Critics and commentators broadly appear to have held Frasier in high regard, with negative comments focusing principally on later seasons. Caroline Frost said that the series overall showed a high level of wit, but in common with other commentators such as Ken Tucker and Robert Bianco felt that the marriage of Daphne and Niles in season ten removed a lot of the comic tension. Tucker specifically felt that their marriage made the series seem desperate for storylines, while Bianco felt that it was symptomatic of a show that had begun to dip in quality after so much time on the air. Kelsey Grammer acknowledged the creative lull, saying that over the course of two later seasons the show "took itself too seriously". Commentators do, however, acknowledge that there was an improvement following the return of the writers Christopher Lloyd and Joe Keenan, although not necessarily to its earlier high standards.

Writing about the first season, John O'Connor described Frasier as being a relatively unoriginal concept, but said that it was generally a "splendid act", while Tucker thought that the second season benefited greatly from a mix of "high and low humor". Tucker's comment is referring to what Grammer described as a rule of the series that the show should not play down to its audience. Kevin Cherry believes that Frasier was able to stay fresh by not making any contemporary commentary, therefore allowing the show to be politically and socially neutral. Other commentators, such as Haydn Bush disagree, believing the success of Frasier can be attributed to the comedic timing and the chemistry between the characters.

In spite of the criticisms of the later seasons, these critics were unanimous in praising at least the early seasons, with varied commentary on the series' demise ranging from believing, like Bianco, that the show had run its course to those like Dana Stevens who bemoaned the end of Frasier as the "end of situation comedy for adults".

Awards

The series won 37 prime-time Emmys during its 11-year run, breaking the record long held by The Mary Tyler Moore Show (29). Grammer and Pierce each won four, including one each for the final season. The series holds the record for the most consecutive Primetime Emmy Awards for Outstanding Comedy Series, winning five from 1994 to 1998.

Grammer has been Emmy-nominated for playing Frasier Crane on Cheers and Frasier, as well as a 1992 crossover appearance on Wings, making him the only performer to be nominated for playing the same role on three different series. 2003 was the first year that Grammer didn't receive an Emmy nomination for this series. David Hyde Pierce was nominated every year of the show's run, breaking the record for nominations in his category with his eighth nomination in 2001; he was nominated a further three times after this.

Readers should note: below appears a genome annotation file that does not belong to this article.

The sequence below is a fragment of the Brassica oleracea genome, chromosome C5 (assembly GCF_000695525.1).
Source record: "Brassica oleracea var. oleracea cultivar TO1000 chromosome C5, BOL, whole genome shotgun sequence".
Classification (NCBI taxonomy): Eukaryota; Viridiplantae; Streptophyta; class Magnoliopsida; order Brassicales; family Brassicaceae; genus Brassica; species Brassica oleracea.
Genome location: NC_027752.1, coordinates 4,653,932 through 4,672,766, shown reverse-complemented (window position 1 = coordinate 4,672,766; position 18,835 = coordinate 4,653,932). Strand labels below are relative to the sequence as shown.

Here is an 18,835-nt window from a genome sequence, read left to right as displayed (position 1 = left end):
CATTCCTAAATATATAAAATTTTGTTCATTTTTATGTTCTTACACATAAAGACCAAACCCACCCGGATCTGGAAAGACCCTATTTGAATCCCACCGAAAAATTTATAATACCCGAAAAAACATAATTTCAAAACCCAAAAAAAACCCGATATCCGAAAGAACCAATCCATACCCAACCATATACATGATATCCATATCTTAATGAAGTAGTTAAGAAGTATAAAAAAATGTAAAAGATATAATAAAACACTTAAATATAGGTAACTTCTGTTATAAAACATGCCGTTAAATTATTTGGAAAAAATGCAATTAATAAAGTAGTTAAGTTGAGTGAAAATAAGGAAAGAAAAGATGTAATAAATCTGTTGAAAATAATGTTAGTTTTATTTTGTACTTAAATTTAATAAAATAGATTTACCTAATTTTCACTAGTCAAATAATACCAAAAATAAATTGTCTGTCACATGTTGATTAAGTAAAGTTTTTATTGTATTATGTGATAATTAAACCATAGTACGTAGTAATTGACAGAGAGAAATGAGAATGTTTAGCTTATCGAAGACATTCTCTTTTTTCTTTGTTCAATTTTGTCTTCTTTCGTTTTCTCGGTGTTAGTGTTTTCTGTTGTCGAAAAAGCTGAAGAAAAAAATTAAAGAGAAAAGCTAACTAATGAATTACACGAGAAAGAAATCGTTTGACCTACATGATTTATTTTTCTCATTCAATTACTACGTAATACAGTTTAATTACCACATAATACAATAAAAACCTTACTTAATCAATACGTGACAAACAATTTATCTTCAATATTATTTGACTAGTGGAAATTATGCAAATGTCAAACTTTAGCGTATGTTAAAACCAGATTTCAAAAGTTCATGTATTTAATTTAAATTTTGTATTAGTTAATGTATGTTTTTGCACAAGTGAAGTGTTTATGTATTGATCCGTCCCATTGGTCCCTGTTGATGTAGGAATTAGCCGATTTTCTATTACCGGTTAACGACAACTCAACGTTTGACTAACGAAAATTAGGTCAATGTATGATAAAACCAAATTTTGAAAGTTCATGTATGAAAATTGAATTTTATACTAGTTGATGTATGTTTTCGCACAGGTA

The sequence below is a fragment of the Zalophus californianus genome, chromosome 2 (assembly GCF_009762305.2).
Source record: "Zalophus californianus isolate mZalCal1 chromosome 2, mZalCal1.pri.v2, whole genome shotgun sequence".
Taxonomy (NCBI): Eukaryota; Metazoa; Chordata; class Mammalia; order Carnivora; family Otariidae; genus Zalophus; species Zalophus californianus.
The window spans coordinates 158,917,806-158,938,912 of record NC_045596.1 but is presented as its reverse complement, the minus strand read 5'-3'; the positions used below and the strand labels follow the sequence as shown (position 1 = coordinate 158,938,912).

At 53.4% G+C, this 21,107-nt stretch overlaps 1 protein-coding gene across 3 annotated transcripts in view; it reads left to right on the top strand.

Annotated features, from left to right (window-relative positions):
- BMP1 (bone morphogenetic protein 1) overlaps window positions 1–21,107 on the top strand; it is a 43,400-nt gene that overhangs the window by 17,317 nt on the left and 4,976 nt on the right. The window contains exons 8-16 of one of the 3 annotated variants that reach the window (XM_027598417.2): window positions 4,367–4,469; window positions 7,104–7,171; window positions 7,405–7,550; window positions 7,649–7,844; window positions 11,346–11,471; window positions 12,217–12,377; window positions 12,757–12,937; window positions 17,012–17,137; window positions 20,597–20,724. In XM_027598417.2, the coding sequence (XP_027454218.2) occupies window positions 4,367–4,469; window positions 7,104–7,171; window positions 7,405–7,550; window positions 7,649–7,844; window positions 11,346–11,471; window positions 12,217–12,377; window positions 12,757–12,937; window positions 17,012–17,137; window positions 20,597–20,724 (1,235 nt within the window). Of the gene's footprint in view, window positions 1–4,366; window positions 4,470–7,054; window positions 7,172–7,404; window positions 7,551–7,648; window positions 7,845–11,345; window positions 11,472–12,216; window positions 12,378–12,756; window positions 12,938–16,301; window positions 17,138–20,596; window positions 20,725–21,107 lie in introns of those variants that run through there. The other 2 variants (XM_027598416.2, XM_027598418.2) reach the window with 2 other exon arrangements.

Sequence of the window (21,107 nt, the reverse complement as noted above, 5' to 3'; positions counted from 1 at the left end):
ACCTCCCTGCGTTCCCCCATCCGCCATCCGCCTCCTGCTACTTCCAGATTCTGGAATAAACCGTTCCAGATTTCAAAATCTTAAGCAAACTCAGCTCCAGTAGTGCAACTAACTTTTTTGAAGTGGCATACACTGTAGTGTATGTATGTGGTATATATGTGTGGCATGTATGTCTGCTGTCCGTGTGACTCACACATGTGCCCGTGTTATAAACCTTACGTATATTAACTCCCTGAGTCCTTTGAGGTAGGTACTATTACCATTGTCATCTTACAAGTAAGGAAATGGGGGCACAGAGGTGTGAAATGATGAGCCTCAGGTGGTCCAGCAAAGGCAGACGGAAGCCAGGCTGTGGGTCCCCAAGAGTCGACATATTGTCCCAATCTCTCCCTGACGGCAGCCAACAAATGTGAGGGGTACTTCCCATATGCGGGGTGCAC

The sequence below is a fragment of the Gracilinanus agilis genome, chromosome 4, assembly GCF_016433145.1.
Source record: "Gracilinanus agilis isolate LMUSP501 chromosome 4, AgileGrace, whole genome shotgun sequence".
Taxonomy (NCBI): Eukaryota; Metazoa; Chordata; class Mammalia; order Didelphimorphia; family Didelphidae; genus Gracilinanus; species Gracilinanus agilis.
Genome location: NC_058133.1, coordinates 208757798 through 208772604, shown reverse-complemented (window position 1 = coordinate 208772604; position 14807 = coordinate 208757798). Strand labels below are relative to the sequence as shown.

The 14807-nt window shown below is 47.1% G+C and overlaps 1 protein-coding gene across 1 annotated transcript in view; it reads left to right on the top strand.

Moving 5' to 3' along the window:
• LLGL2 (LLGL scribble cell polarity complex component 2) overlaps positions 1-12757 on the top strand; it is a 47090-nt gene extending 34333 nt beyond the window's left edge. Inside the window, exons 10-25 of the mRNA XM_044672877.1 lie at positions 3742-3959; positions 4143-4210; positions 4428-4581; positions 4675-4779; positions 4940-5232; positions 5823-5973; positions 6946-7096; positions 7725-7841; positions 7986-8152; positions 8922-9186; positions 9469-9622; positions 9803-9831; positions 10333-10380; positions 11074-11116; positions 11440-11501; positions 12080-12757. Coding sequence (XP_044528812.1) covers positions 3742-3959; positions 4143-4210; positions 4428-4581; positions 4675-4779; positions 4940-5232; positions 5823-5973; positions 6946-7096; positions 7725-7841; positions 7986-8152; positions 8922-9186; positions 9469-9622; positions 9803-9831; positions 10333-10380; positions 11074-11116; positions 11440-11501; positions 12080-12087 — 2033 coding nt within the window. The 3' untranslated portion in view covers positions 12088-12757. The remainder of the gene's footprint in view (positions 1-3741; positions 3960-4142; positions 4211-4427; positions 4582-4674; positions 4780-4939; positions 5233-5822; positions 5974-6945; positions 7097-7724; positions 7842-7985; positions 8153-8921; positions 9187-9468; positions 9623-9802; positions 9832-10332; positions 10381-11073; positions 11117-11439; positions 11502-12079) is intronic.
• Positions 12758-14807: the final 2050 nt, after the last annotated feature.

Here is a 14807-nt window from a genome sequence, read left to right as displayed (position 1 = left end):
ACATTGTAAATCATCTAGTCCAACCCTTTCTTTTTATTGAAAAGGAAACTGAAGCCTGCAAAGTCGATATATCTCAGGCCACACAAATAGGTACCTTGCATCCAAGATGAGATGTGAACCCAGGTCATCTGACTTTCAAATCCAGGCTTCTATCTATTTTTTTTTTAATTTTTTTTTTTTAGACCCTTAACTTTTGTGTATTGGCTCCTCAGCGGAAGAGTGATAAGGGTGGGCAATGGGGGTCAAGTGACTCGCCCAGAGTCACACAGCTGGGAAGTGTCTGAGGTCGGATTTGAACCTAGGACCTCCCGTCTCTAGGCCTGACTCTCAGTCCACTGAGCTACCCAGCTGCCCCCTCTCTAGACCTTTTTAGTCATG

Ratings

The ratings for the show should be read in the context of their broadcasting times on NBC, listed here:

All times listed are North American Eastern Standard Time.

  • September 1993-May 1994 - Thursdays 9:30pm


  • September 1994-May 1998 - Tuesdays 9:00pm


  • September 1998-May 2000 - Thursdays 9:00pm


  • October 2000-May 2004 - Tuesdays 9:00pm


Nielsen ratings:
Season Year Ratings rank
1. 1993-1994 # 7
2. 1994-1995 # 15
3. 1995-1996 # 11
4. 1996-1997 # 16
5. 1997-1998 # 10
6. 1998-1999 # 3
7. 1999-2000 # 6
8. 2000-2001 # 17
9. 2001-2002 # 14
10. 2002-2003 # 26
11. 2003-2004 # 35


Merchandising

Video and audio

Paramount Home Entertainment and CBS DVD have released all 11 seasons of Frasier on DVD in Region 1, 2 and 4. A 44-disc package containing the entire 11 seasons has also been released.

DVD Name Ep # Release dates
Region 1 Region 2 Region 4
The Complete 1st Season 24 May 20, 2003 November 24, 2003 January 13, 2004
The Complete 2nd Season 24 January 6, 2004 June 7, 2004 June 3, 2004
The Complete 3rd Season 24 May 25, 2004 September 6, 2004 September 10, 2004
The Complete 4th Season 24 February 1, 2005 July 18, 2005 July 20, 2005
The Complete 5th Season 24 June 7, 2005 November 27, 2006 January 11, 2007
The Complete 6th Season 24 September 13, 2005 May 14, 2007 May 3, 2007
The Complete 7th Season 24 November 15, 2005 July 9, 2007 July 12, 2007
The Complete 8th Season 24 June 13, 2006 February 4, 2008 February 14, 2008
The Complete 9th Season 24 May 15, 2007 April 28, 2008 July 31, 2008
The Complete 10th Season 24 December 11, 2007 July 28, 2008 November 6, 2008
The Complete 11th & Final Season 24 November 16, 2004 September 15, 2008 January 15, 2009
The Complete Series 264 December 11, 2007 October 6, 2008 July 30, 2009


The first four seasons were also released on VHS along with a series of 'Best Of' tapes. These tapes consisted of four episodes taken from seasons 1-4. No more video releases have been announced.

Video Name Release date
The Best Of Frasier 1 - From Boston To Seattle TBC 1999
The Best Of Frasier 2 - Crane Vs. Crane TBC 1999
The Best Of Frasier 3 - Serial Dater TBC 1999
The Best Of Frasier 4 - Like Father Like Sons TBC 1999
The Best Of Frasier 5 - Brotherly Love TBC 1999
The Best Of Frasier 6 - Love Is In The Air TBC 1999
The Best Of Frasier Box Set TBC 1999
The Complete 1st Season July 16, 2001
The Complete 2nd Season December 3, 2001
Season 3 - Part 1 May 6, 2002
Season 3 - Part 2 July 1, 2002
Season 4 - Part 1 October 14, 2002
Season 4 - Part 2 November 18, 2002


One Frasier CD has been released featuring a number of songs taken from the show.

CD Name Release date
Tossed Salads & Scrambled Eggs October 24, 2000


Books

Several books about Frasier have been released, including the following:

Title Publisher ISBN
The Best Of Frasier Channel 4 Books ISBN 0-7522-1394-6
Cafe Nervosa: The Connoisseur's Cookbook Oxmoor House ISBN 0-8487-1550-0
Frasier Pocket Books ISBN 0-671-00368-2
The Frasier Scripts Newmarket Press ISBN 1-55704-403-1
Goodnight Seattle Virgin Books ISBN 0-7535-0286-0
Goodnight Seattle II Virgin Books ISBN 0-75350-717X
What's Your "Frasier" IQ: 501 Questions and Answers for Fans Carol Publishing ISBN 0806517328
The Very Best Of Frasier Channel 4 Books ISBN 0-7522-6179-7


References

Notes

Bibliography



External links